The Christmas season begins much earlier in France and the rest of Europe in comparison to the U.S. You can see the first preparations of the town’s Christmas lights and decorations up by mid-November, around my birthday. In the states I think we try to separate the two different seasons, Fall and Winter with Halloween, Thanksgiving and Christmas, but in France Halloween is barely celebrated, and if it is it’s only for children; Thanksgiving isn’t at all.
In some small farming towns the harvest is celebrated. The only way I know this is because I give English lessons at an international company located in the middle of nowhere with farms and small villages sprinkled here and there, and have seen makeshift advertising for harvest events displayed on huge barrels of hay at major intersections between the farmland.
However, there aren’t any pumpkin patches to go and pick your pumpkin, no hay rides through the farm area, no scarecrows and cobwebs in your front garden – nothing. The closest thing representing Fall and Thanksgiving during this time are the seasonal vegetables, like butternut squash, potatoes, pumpkin, etc. This makes sense because the French like to eat fresh fruit and veggies when it is the appropriate season for each crop.
Traditions can be different in other areas of the country as you have many different geographies and historical influences to take into account, so maybe what I’ve seen and experienced is valid in the part of the country I live in. I’m only speaking for the places in France that I know well, meaning the Brittany and Loire-Atlantique regions – cities of Dinard, Nantes, and Saint Nazaire are my usual stomping grounds.
I guess what I’m trying to say is that no matter where you are in the world, you can always share your culture and traditions with others. The world is smaller than you think and everyone has some amount of curiosity for things they’re unfamiliar with. Share your experiences and culture with others, it’s fascinating to see how similar you actually are.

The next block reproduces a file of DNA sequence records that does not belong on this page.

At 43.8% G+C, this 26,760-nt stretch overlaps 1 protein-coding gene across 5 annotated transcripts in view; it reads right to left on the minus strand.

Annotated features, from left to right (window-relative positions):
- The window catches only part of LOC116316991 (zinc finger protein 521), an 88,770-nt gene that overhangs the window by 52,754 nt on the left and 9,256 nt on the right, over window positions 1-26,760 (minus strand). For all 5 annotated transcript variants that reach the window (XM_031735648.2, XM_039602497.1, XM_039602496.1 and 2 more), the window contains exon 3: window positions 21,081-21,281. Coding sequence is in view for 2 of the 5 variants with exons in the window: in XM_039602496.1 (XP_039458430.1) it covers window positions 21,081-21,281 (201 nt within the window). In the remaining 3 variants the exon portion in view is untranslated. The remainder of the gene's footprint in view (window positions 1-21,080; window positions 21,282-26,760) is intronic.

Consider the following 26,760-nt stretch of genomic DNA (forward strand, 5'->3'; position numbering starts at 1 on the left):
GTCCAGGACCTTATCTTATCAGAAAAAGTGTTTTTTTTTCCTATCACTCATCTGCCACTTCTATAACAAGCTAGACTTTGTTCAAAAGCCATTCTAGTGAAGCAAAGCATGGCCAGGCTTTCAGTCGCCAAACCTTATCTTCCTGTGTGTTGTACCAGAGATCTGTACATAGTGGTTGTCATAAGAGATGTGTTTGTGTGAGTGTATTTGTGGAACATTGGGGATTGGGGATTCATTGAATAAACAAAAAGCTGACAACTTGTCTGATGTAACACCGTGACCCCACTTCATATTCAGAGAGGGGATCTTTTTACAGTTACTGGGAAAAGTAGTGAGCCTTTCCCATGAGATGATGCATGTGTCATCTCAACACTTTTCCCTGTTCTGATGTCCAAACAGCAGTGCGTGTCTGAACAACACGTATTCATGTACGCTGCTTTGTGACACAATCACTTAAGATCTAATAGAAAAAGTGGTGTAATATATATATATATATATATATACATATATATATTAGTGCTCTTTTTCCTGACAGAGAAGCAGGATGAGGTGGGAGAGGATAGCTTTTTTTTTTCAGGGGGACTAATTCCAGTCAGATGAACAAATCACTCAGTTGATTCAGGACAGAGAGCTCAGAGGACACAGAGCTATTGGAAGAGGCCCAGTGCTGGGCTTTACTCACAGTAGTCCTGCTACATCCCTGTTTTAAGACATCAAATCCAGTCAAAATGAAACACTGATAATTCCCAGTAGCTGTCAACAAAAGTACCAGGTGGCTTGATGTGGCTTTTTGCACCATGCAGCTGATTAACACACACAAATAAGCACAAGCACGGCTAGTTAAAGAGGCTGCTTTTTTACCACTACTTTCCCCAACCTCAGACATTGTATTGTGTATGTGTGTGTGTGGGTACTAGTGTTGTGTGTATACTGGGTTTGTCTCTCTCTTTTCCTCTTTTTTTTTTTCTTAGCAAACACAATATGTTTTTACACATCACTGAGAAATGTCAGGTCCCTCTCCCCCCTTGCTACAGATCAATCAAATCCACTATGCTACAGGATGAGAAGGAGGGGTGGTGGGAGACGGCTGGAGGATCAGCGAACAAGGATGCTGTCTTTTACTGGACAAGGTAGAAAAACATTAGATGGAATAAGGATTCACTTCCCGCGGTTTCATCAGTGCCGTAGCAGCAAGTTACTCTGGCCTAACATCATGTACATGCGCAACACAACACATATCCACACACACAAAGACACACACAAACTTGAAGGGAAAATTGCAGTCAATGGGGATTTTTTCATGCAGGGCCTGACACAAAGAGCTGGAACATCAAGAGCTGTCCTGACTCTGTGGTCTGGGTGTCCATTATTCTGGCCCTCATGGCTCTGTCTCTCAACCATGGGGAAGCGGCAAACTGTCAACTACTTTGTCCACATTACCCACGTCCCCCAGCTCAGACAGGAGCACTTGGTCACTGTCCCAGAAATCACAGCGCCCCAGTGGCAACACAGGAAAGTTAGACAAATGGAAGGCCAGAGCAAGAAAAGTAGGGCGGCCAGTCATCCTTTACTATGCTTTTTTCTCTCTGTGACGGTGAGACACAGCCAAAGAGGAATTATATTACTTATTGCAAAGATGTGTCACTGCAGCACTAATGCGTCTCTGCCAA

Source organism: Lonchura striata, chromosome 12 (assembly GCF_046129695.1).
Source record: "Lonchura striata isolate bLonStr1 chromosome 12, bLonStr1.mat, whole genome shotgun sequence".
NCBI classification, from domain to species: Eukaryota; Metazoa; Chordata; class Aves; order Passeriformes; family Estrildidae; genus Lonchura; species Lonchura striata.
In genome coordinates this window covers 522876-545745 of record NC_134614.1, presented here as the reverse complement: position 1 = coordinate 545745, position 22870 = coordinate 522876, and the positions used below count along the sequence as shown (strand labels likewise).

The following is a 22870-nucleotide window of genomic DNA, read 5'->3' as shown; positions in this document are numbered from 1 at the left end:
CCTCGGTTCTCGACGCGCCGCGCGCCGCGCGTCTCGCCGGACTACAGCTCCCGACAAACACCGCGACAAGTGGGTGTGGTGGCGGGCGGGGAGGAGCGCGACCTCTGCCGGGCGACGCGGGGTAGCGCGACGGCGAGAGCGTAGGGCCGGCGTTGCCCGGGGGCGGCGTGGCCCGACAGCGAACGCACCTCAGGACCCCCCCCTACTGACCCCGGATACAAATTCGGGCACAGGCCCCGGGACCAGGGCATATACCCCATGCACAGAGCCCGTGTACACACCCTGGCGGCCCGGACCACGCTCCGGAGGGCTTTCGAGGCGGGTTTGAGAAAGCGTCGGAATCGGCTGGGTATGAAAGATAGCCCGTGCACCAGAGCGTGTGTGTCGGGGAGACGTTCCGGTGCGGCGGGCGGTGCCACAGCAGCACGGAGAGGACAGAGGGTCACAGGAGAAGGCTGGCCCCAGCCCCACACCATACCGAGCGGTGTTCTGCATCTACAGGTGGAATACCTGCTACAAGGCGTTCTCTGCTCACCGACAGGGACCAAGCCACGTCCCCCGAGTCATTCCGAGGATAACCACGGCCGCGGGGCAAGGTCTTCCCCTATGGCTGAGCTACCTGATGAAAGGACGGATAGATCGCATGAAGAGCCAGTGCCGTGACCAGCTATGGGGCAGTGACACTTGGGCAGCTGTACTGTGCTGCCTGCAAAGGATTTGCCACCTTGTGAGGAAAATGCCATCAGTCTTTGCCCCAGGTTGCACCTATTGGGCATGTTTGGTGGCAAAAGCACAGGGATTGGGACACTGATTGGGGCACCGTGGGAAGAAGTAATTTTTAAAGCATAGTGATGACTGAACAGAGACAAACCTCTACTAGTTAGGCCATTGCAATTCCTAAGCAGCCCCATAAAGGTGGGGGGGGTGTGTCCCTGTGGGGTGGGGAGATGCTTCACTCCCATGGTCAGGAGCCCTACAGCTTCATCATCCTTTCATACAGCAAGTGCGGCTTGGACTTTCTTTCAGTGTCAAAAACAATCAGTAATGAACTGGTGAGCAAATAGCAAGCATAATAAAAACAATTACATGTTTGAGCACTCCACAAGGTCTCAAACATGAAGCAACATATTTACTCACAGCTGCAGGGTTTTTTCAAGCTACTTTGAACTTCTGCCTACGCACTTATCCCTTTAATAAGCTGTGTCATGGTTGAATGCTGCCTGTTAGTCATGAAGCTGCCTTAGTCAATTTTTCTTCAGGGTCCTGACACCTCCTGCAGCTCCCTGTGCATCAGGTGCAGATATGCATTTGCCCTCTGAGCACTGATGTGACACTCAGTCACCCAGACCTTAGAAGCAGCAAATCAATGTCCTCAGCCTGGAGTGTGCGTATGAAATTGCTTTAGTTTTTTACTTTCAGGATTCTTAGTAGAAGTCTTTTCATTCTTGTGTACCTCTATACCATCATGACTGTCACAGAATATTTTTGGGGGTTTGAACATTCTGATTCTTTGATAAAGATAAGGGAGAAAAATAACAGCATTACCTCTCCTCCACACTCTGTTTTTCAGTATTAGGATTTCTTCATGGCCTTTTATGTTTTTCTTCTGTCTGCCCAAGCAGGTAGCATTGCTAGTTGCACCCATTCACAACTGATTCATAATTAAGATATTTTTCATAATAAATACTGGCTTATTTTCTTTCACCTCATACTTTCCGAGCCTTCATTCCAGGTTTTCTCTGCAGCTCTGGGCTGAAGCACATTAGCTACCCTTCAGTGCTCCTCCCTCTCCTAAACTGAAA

In saying that, here is a short anecdote showing you an example of what you can discover from meeting a new person:
It’s crazy how you meet certain people in your life. Sometimes it’s only for just a brief moment during an ordinary day, sometimes it’s for a few months or years, or maybe it lasts forever.
I just had a lesson with a student originally from Morocco, who used to have a wedding dress shop in the past, located literally across the street from the center I work at. She had to sell her shop because the taxes and costs were way too high when trying to maintain a business and pay for general building expenses (typical in France). Now, she dreams of opening up her own cake shop. She doesn’t want to open up another shop in France so she is now turning her focus to New York, Miami or Morocco.
She asked me if I could help her find a short-term training course specialized in pastries and desserts in the US that she could register in for next summer. I am excited for her and her future dreams so I said I would take a look into it and see what I can find.
I told her that I was also interested in learning more on making desserts, as I only know how to make the basics, and she jokingly said to me “Come with me and we can do the class together!” I don’t know if there was some seriousness in this sentence or not, but it got me thinking. Why not? I love being creative and I have big goals in 2017 to do big things. And, not to be a nerd but I took a quiz on social media for fun to see what type of chef I could be and I got pastry chef – because I’m patient and like to take simple ingredients and make something amazing out of them. You never know!
Now it’s your turn: Do you have any Thanksgiving or Friendsgiving stories to share? How about a special encounter you had with someone new or a new friend?
Go Get Inspired by…Quote: “You’re on your own. And you know what you know. And YOU are the one who’ll decide where to go. Wherever you fly, you’ll be the best of the best. Wherever you go, you will top all the rest. So be sure when you step. Step with care and great tact And remember that Life’s a great balancing act” ~Oh The Places You’ll Go by Dr. Seuss
Disclaimer: ALL pictures are taken by myself and are not to be reproduced without my knowledge and permission.